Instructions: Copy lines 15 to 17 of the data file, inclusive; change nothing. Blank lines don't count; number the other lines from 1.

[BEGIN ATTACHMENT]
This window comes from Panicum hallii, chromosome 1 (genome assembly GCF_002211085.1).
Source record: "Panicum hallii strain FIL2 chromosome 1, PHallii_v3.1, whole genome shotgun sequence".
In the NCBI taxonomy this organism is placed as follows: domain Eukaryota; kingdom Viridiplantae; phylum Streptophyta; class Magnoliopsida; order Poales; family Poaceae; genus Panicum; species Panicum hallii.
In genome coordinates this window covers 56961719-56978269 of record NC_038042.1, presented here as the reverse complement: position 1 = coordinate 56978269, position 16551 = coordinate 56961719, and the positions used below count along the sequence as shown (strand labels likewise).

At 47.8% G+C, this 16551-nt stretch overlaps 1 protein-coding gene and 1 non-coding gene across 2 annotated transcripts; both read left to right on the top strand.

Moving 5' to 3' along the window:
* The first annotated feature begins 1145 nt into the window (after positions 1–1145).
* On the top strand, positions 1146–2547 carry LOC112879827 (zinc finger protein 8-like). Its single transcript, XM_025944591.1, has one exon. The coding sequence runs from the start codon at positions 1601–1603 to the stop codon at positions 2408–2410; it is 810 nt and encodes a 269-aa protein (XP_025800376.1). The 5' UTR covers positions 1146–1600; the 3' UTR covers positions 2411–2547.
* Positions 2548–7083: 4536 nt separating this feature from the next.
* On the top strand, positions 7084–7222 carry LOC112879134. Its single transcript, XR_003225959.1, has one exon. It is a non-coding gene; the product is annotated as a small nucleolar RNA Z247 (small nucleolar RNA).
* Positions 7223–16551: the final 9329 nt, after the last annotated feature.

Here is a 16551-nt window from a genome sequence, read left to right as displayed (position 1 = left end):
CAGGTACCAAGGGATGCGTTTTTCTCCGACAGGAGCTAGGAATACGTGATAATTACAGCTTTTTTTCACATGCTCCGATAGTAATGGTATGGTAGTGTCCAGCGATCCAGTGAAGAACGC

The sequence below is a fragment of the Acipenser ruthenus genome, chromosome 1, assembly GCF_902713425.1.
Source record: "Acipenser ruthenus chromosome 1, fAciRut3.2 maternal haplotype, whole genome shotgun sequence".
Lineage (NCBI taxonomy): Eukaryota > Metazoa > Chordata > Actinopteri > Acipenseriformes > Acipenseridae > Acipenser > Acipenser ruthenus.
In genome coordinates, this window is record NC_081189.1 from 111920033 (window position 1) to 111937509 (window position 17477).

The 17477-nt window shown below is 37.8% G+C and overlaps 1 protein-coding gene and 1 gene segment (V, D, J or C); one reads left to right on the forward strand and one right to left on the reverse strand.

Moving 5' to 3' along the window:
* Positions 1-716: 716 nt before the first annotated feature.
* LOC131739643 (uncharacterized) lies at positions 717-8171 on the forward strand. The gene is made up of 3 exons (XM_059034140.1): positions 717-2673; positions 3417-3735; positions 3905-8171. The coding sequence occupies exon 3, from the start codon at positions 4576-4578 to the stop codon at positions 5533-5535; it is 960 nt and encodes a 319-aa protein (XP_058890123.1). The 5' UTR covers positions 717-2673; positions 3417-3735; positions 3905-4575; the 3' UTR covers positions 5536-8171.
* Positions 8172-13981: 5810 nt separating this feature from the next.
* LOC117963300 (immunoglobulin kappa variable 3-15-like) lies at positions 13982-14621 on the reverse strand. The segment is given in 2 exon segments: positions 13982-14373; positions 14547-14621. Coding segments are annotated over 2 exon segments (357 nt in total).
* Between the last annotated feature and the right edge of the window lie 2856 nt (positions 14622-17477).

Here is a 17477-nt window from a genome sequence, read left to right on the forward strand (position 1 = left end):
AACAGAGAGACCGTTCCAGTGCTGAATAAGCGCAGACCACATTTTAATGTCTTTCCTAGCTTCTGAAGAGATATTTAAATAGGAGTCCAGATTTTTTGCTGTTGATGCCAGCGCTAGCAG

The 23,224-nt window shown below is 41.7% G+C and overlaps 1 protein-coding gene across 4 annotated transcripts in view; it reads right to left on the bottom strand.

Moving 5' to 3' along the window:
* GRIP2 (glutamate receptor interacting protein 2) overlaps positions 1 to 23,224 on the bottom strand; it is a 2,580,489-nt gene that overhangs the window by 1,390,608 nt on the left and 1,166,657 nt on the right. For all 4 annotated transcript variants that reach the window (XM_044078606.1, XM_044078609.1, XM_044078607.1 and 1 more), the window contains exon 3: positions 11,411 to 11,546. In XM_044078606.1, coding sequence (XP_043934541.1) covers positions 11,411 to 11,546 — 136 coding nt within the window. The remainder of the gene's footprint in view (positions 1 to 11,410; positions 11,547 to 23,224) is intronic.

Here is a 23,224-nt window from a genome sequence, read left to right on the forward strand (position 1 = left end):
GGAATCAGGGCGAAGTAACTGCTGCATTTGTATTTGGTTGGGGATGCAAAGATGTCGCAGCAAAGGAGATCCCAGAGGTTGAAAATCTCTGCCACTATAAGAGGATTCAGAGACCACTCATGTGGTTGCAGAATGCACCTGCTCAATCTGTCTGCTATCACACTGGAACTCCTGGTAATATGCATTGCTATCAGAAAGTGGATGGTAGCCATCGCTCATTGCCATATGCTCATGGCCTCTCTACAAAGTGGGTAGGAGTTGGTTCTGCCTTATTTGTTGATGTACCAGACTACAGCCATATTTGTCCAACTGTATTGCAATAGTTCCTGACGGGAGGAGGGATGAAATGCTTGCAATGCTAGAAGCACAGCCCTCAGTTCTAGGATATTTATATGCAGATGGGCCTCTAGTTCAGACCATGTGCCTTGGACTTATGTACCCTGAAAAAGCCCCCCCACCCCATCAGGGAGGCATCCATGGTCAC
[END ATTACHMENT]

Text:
Source record: "Acipenser ruthenus chromosome 1, fAciRut3.2 maternal haplotype, whole genome shotgun sequence".
Lineage (NCBI taxonomy): Eukaryota > Metazoa > Chordata > Actinopteri > Acipenseriformes > Acipenseridae > Acipenser > Acipenser ruthenus.
In genome coordinates, this window is record NC_081189.1 from 111920033 (window position 1) to 111937509 (window position 17477).